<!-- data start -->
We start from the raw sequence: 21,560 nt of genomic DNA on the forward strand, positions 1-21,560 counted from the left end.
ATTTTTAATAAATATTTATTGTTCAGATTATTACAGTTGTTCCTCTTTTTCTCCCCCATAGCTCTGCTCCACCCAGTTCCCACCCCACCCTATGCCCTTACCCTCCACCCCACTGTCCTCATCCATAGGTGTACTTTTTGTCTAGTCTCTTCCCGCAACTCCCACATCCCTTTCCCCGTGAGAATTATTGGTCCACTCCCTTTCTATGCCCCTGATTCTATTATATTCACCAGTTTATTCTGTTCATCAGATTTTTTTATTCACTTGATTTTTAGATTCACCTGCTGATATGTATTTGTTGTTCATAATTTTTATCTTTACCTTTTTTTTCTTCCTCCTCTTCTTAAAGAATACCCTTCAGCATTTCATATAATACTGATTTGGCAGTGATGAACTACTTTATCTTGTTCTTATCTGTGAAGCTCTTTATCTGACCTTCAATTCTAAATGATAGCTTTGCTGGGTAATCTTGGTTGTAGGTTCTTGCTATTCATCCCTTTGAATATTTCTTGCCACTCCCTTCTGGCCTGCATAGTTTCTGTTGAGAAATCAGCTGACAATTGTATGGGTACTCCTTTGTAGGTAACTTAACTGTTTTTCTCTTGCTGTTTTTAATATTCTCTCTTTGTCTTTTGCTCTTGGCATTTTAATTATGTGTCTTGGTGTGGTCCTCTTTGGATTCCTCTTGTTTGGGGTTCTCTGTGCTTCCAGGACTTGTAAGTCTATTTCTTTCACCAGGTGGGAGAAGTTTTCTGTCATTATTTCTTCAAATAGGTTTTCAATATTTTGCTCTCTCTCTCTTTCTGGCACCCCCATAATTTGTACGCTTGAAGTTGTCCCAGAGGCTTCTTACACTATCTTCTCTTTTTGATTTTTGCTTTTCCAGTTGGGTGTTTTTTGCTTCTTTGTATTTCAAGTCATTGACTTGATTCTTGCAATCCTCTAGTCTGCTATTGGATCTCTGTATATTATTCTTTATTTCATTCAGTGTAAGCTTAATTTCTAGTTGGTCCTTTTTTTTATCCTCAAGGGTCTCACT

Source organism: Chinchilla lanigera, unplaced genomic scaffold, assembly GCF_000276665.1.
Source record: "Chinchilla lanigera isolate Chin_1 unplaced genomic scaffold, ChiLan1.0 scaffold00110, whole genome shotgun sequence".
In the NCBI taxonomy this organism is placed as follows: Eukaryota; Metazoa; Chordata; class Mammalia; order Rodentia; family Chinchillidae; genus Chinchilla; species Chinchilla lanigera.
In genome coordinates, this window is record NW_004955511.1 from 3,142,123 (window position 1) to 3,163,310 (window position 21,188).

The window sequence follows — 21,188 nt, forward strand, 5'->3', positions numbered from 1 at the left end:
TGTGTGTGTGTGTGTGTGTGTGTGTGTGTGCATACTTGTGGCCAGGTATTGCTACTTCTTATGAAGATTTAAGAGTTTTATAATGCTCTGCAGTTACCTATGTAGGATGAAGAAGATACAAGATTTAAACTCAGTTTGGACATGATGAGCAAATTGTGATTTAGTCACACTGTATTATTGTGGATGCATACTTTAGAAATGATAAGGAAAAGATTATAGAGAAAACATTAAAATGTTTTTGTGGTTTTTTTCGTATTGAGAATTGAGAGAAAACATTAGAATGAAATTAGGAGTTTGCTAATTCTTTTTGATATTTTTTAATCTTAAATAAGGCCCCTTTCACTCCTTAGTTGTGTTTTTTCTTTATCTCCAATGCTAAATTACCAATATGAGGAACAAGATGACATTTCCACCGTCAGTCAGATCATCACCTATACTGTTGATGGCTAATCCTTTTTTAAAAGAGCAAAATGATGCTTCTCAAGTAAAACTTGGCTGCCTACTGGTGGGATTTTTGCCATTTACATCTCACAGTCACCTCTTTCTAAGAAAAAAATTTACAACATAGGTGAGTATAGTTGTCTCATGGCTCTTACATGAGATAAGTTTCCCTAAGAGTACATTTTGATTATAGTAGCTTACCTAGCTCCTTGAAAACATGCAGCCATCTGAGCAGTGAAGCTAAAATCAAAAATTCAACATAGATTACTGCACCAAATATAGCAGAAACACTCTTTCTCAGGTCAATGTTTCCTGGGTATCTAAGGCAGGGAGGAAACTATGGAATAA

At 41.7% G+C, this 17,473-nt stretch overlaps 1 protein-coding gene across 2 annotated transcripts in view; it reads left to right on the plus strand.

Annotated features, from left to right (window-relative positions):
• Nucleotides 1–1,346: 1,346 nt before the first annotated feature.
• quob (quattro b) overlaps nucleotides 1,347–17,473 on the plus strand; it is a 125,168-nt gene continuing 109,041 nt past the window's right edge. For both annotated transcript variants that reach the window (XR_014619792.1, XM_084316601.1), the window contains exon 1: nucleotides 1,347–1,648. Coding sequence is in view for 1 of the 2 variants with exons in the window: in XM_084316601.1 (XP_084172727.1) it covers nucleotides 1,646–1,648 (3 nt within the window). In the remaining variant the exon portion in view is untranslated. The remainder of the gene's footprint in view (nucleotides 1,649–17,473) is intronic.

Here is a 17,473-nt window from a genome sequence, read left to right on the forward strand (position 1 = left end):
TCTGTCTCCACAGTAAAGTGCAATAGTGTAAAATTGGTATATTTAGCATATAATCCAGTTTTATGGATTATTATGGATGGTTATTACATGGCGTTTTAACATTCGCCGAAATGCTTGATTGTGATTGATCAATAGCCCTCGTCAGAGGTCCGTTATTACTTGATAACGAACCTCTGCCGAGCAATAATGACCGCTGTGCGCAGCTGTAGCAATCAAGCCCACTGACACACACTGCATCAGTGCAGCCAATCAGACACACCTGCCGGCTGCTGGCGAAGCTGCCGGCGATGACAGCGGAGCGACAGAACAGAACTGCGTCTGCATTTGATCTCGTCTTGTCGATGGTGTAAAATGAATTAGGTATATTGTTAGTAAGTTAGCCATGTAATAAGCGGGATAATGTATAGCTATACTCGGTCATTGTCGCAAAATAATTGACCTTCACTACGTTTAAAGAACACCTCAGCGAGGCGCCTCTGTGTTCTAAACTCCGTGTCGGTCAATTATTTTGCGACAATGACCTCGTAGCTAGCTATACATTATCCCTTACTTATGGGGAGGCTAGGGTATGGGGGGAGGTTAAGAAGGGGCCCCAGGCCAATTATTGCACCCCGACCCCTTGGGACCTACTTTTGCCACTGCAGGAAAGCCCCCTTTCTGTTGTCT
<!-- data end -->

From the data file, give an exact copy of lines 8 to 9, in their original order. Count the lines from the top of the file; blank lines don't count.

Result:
TGTGTGTGTGTGTGTGTGTGTGTGTGTGTGCATACTTGTGGCCAGGTATTGCTACTTCTTATGAAGATTTAAGAGTTTTATAATGCTCTGCAGTTACCTATGTAGGATGAAGAAGATACAAGATTTAAACTCAGTTTGGACATGATGAGCAAATTGTGATTTAGTCACACTGTATTATTGTGGATGCATACTTTAGAAATGATAAGGAAAAGATTATAGAGAAAACATTAAAATGTTTTTGTGGTTTTTTTCGTATTGAGAATTGAGAGAAAACATTAGAATGAAATTAGGAGTTTGCTAATTCTTTTTGATATTTTTTAATCTTAAATAAGGCCCCTTTCACTCCTTAGTTGTGTTTTTTCTTTATCTCCAATGCTAAATTACCAATATGAGGAACAAGATGACATTTCCACCGTCAGTCAGATCATCACCTATACTGTTGATGGCTAATCCTTTTTTAAAAGAGCAAAATGATGCTTCTCAAGTAAAACTTGGCTGCCTACTGGTGGGATTTTTGCCATTTACATCTCACAGTCACCTCTTTCTAAGAAAAAAATTTACAACATAGGTGAGTATAGTTGTCTCATGGCTCTTACATGAGATAAGTTTCCCTAAGAGTACATTTTGATTATAGTAGCTTACCTAGCTCCTTGAAAACATGCAGCCATCTGAGCAGTGAAGCTAAAATCAAAAATTCAACATAGATTACTGCACCAAATATAGCAGAAACACTCTTTCTCAGGTCAATGTTTCCTGGGTATCTAAGGCAGGGAGGAAACTATGGAATAA

At 41.7% G+C, this 17,473-nt stretch overlaps 1 protein-coding gene across 2 annotated transcripts in view; it reads left to right on the plus strand.